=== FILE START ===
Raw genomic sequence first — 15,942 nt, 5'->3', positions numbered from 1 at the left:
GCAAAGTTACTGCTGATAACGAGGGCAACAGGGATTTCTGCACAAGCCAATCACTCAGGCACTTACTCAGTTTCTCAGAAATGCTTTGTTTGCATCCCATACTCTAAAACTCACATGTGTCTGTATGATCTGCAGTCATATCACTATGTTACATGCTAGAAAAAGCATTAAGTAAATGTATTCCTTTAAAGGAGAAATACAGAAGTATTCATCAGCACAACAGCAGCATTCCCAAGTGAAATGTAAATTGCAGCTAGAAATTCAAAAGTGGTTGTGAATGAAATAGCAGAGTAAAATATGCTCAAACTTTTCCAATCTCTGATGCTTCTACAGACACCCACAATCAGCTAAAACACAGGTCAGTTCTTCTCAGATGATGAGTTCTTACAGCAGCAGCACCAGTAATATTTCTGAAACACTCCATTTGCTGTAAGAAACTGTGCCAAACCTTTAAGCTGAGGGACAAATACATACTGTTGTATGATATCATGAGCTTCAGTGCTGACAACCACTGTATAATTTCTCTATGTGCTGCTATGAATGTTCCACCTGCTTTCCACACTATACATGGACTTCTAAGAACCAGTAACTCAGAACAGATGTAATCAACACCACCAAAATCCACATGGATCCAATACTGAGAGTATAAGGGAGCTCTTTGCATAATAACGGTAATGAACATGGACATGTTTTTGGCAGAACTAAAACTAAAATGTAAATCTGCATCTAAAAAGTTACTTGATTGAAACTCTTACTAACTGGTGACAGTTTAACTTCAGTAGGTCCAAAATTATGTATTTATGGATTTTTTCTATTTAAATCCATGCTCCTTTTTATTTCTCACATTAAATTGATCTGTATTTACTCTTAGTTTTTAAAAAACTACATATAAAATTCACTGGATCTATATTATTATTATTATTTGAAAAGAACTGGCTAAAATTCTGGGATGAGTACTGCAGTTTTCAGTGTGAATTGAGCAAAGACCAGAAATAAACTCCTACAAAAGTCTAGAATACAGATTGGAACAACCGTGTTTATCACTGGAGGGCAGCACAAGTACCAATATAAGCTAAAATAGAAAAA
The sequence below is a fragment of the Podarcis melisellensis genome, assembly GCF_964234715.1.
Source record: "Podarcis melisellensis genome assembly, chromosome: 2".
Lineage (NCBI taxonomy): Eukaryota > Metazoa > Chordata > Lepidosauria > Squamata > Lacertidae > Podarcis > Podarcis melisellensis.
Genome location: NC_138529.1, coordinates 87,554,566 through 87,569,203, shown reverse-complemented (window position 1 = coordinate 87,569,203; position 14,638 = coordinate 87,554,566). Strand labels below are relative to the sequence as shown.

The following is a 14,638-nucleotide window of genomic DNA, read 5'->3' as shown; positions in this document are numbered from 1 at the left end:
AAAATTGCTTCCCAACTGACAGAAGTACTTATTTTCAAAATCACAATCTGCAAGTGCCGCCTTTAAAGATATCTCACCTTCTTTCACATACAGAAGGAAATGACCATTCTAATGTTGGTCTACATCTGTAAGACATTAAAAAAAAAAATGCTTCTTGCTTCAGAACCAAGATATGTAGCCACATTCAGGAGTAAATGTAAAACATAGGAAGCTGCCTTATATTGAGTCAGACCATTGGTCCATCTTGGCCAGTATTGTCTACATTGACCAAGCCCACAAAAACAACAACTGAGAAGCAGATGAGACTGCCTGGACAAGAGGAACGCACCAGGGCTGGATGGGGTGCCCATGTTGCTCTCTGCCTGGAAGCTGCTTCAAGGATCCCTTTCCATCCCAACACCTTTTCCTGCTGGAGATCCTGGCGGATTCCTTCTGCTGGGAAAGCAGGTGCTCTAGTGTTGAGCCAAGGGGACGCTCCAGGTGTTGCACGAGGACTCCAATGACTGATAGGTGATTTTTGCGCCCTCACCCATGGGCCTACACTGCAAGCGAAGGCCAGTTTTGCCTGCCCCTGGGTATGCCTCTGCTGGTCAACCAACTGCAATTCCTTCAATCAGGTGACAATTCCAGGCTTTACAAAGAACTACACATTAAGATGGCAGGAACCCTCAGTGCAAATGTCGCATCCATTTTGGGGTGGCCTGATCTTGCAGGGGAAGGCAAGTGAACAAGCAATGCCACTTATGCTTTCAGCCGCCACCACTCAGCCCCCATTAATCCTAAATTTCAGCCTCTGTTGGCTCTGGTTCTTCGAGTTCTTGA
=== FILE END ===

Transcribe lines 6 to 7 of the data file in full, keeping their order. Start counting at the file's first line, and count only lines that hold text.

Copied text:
Genome location: NC_138529.1, coordinates 87,554,566 through 87,569,203, shown reverse-complemented (window position 1 = coordinate 87,569,203; position 14,638 = coordinate 87,554,566). Strand labels below are relative to the sequence as shown.

The following is a 14,638-nucleotide window of genomic DNA, read 5'->3' as shown; positions in this document are numbered from 1 at the left end: